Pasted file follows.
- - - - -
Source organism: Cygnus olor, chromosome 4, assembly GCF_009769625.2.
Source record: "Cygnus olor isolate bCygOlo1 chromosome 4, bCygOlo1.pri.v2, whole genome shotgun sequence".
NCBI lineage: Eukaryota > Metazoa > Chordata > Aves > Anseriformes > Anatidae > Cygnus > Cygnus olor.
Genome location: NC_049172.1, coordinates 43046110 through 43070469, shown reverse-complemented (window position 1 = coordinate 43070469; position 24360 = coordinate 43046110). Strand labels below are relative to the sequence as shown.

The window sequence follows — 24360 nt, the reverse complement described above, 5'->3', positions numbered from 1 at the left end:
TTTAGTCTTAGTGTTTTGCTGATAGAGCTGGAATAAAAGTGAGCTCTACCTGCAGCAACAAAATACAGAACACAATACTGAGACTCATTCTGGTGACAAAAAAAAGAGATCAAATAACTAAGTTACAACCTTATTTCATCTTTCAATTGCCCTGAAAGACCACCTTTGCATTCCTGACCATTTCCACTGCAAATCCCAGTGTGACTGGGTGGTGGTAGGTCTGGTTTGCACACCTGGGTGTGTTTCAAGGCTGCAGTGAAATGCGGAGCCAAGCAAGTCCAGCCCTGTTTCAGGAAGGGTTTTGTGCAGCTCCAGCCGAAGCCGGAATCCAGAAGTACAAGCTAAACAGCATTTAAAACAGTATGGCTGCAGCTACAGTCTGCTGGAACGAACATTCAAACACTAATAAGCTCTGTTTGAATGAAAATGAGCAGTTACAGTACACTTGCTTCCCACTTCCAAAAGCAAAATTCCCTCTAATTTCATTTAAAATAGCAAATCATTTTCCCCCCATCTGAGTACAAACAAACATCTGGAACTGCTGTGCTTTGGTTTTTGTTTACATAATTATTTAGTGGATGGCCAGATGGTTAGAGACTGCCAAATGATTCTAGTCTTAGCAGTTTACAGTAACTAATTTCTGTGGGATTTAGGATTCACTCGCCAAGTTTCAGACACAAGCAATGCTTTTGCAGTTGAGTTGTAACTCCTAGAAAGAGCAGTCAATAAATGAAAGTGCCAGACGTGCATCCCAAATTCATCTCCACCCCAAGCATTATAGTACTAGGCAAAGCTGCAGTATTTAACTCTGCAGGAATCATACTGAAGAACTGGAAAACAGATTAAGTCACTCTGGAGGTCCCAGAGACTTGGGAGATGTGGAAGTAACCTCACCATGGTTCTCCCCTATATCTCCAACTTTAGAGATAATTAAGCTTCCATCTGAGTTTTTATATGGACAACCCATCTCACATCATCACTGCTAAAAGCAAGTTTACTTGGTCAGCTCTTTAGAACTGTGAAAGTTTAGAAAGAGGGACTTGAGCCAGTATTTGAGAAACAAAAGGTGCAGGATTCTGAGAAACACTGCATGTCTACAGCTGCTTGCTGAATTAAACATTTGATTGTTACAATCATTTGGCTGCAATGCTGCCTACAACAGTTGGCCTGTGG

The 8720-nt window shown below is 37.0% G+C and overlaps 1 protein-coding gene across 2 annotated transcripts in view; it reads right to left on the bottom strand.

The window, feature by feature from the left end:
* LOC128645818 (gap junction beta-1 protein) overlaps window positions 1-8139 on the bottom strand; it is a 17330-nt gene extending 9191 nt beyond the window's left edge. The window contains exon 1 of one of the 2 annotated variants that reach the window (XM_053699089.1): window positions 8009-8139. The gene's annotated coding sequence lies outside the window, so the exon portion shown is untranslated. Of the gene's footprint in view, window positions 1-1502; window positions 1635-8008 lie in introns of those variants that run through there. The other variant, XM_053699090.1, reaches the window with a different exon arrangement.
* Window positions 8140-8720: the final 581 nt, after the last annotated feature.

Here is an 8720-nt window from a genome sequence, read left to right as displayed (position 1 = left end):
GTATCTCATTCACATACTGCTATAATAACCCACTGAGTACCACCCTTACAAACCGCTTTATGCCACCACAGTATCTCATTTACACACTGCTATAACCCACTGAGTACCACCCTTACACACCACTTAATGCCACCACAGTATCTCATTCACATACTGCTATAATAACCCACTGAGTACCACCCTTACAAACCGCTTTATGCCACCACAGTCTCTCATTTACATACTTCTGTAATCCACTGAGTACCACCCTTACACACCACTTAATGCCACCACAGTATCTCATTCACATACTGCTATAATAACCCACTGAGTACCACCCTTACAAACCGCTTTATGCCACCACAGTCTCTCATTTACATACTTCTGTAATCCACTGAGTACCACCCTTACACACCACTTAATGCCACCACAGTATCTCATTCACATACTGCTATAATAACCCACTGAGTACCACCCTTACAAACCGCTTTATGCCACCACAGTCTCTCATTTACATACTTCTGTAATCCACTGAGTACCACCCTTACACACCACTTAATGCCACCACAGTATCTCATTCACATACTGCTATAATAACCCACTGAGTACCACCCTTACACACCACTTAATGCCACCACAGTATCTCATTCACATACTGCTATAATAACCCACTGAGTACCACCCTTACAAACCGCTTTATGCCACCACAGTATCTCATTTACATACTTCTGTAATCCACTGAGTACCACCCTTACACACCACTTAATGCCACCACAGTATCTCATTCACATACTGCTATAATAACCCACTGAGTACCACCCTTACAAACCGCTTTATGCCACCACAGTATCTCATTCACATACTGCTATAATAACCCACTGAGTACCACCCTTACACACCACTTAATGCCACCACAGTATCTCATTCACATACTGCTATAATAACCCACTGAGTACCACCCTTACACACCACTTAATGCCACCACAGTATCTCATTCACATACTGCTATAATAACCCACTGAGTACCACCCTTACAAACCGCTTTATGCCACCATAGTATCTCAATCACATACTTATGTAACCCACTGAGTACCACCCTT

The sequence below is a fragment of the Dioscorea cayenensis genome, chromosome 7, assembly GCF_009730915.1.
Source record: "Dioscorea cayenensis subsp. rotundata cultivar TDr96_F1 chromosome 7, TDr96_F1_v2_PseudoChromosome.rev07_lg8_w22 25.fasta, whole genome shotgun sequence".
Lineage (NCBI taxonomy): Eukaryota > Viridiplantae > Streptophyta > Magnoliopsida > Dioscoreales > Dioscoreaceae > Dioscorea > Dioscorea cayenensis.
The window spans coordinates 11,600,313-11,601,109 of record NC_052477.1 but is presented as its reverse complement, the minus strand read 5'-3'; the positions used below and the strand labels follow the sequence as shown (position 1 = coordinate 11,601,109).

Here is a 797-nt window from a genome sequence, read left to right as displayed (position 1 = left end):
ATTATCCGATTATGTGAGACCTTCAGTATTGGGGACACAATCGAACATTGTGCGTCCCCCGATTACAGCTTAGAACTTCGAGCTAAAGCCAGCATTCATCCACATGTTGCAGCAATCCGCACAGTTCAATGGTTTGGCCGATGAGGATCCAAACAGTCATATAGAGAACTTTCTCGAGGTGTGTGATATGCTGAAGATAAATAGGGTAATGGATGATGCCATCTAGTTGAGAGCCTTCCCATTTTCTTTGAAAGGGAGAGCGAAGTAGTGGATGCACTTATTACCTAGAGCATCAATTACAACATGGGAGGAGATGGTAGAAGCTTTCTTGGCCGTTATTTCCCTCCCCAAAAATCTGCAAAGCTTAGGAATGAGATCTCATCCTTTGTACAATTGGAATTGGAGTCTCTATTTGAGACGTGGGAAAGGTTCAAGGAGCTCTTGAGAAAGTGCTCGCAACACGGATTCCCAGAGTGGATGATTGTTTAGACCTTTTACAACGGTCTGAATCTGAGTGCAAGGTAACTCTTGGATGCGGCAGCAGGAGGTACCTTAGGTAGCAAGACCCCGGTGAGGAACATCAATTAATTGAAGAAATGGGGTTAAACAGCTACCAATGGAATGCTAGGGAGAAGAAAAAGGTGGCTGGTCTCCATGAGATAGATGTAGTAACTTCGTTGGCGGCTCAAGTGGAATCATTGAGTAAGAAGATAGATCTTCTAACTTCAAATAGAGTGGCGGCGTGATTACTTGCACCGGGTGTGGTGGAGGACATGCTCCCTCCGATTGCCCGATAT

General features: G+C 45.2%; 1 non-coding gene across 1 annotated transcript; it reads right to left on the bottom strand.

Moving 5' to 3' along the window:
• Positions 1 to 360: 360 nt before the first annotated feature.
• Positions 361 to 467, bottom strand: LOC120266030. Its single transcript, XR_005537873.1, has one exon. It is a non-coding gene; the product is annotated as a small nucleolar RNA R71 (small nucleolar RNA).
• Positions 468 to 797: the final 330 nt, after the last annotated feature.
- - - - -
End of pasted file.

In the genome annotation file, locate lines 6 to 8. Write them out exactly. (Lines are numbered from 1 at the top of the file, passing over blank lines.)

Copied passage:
TTTAGTCTTAGTGTTTTGCTGATAGAGCTGGAATAAAAGTGAGCTCTACCTGCAGCAACAAAATACAGAACACAATACTGAGACTCATTCTGGTGACAAAAAAAAGAGATCAAATAACTAAGTTACAACCTTATTTCATCTTTCAATTGCCCTGAAAGACCACCTTTGCATTCCTGACCATTTCCACTGCAAATCCCAGTGTGACTGGGTGGTGGTAGGTCTGGTTTGCACACCTGGGTGTGTTTCAAGGCTGCAGTGAAATGCGGAGCCAAGCAAGTCCAGCCCTGTTTCAGGAAGGGTTTTGTGCAGCTCCAGCCGAAGCCGGAATCCAGAAGTACAAGCTAAACAGCATTTAAAACAGTATGGCTGCAGCTACAGTCTGCTGGAACGAACATTCAAACACTAATAAGCTCTGTTTGAATGAAAATGAGCAGTTACAGTACACTTGCTTCCCACTTCCAAAAGCAAAATTCCCTCTAATTTCATTTAAAATAGCAAATCATTTTCCCCCCATCTGAGTACAAACAAACATCTGGAACTGCTGTGCTTTGGTTTTTGTTTACATAATTATTTAGTGGATGGCCAGATGGTTAGAGACTGCCAAATGATTCTAGTCTTAGCAGTTTACAGTAACTAATTTCTGTGGGATTTAGGATTCACTCGCCAAGTTTCAGACACAAGCAATGCTTTTGCAGTTGAGTTGTAACTCCTAGAAAGAGCAGTCAATAAATGAAAGTGCCAGACGTGCATCCCAAATTCATCTCCACCCCAAGCATTATAGTACTAGGCAAAGCTGCAGTATTTAACTCTGCAGGAATCATACTGAAGAACTGGAAAACAGATTAAGTCACTCTGGAGGTCCCAGAGACTTGGGAGATGTGGAAGTAACCTCACCATGGTTCTCCCCTATATCTCCAACTTTAGAGATAATTAAGCTTCCATCTGAGTTTTTATATGGACAACCCATCTCACATCATCACTGCTAAAAGCAAGTTTACTTGGTCAGCTCTTTAGAACTGTGAAAGTTTAGAAAGAGGGACTTGAGCCAGTATTTGAGAAACAAAAGGTGCAGGATTCTGAGAAACACTGCATGTCTACAGCTGCTTGCTGAATTAAACATTTGATTGTTACAATCATTTGGCTGCAATGCTGCCTACAACAGTTGGCCTGTGG

The 8720-nt window shown below is 37.0% G+C and overlaps 1 protein-coding gene across 2 annotated transcripts in view; it reads right to left on the bottom strand.

The window, feature by feature from the left end: